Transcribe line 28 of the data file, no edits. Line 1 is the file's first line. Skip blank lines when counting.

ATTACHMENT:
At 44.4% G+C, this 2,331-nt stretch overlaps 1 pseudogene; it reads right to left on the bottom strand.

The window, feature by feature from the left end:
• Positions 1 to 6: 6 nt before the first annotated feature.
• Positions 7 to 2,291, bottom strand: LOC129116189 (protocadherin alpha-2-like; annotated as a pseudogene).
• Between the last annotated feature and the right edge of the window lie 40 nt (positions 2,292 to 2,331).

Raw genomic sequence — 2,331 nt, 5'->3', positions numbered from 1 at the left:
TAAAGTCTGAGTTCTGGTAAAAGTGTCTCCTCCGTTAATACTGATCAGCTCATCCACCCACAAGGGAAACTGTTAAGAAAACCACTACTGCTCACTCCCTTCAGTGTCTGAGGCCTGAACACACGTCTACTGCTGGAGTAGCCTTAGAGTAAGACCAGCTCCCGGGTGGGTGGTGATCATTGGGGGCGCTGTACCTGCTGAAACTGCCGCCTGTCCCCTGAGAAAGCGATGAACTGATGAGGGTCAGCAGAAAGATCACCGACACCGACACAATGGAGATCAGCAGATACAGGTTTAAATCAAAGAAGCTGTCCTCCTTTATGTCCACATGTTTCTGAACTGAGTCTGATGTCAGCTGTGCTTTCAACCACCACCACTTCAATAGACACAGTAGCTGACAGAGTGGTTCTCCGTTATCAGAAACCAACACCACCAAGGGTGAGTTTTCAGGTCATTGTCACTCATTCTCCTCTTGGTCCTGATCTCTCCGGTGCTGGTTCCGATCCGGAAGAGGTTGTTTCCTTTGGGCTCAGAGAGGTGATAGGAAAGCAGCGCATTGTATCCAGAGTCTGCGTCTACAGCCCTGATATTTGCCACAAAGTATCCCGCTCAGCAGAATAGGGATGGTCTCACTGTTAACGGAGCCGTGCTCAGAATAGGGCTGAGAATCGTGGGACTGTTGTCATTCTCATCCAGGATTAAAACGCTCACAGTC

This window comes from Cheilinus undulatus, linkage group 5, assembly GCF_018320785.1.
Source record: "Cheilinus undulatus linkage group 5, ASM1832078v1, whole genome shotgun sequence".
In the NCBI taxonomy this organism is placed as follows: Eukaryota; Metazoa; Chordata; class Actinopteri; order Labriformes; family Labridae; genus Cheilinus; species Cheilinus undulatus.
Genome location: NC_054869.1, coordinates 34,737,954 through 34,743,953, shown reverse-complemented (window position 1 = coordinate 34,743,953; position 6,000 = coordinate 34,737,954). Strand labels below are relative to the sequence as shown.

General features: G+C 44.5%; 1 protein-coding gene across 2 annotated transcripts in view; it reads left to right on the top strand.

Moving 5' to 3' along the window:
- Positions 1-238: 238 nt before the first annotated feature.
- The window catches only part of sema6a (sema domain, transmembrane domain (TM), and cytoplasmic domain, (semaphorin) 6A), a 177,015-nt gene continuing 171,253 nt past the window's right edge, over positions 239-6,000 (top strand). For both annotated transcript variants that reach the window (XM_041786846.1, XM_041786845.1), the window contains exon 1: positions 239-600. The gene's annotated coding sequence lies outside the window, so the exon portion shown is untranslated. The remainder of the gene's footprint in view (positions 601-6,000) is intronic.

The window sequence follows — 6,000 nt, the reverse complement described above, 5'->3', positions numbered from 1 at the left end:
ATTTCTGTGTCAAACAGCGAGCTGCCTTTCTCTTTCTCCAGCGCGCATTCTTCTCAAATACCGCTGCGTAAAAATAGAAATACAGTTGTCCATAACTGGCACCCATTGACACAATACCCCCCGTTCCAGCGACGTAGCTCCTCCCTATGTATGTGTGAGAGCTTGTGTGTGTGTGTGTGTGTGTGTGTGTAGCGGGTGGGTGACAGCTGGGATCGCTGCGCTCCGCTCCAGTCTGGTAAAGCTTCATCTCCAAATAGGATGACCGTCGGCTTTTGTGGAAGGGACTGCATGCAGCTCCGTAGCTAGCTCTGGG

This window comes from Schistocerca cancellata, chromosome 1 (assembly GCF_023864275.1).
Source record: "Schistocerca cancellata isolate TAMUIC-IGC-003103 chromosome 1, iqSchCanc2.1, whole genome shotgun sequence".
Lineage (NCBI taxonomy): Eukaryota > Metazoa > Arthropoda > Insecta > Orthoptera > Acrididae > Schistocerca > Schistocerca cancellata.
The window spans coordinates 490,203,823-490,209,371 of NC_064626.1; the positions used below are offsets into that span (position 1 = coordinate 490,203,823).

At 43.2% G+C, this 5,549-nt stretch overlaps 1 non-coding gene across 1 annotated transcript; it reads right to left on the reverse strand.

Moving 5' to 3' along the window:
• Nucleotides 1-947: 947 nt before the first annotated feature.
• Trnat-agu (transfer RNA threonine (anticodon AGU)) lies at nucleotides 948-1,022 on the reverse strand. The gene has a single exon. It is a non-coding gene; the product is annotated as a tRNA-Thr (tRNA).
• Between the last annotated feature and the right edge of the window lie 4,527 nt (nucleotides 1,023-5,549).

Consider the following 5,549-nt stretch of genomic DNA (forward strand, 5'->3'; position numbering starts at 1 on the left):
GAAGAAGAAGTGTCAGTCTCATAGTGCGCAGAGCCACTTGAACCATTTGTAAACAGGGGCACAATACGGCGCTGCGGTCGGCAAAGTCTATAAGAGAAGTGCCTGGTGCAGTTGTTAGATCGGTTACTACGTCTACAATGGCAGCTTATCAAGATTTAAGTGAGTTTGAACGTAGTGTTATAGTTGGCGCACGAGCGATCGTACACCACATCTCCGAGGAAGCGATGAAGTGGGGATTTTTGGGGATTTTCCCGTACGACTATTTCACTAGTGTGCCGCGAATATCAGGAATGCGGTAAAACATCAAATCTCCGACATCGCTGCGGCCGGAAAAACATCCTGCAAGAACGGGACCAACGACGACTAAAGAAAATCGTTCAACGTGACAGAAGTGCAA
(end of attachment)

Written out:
GAAGAAGAAGTGTCAGTCTCATAGTGCGCAGAGCCACTTGAACCATTTGTAAACAGGGGCACAATACGGCGCTGCGGTCGGCAAAGTCTATAAGAGAAGTGCCTGGTGCAGTTGTTAGATCGGTTACTACGTCTACAATGGCAGCTTATCAAGATTTAAGTGAGTTTGAACGTAGTGTTATAGTTGGCGCACGAGCGATCGTACACCACATCTCCGAGGAAGCGATGAAGTGGGGATTTTTGGGGATTTTCCCGTACGACTATTTCACTAGTGTGCCGCGAATATCAGGAATGCGGTAAAACATCAAATCTCCGACATCGCTGCGGCCGGAAAAACATCCTGCAAGAACGGGACCAACGACGACTAAAGAAAATCGTTCAACGTGACAGAAGTGCAA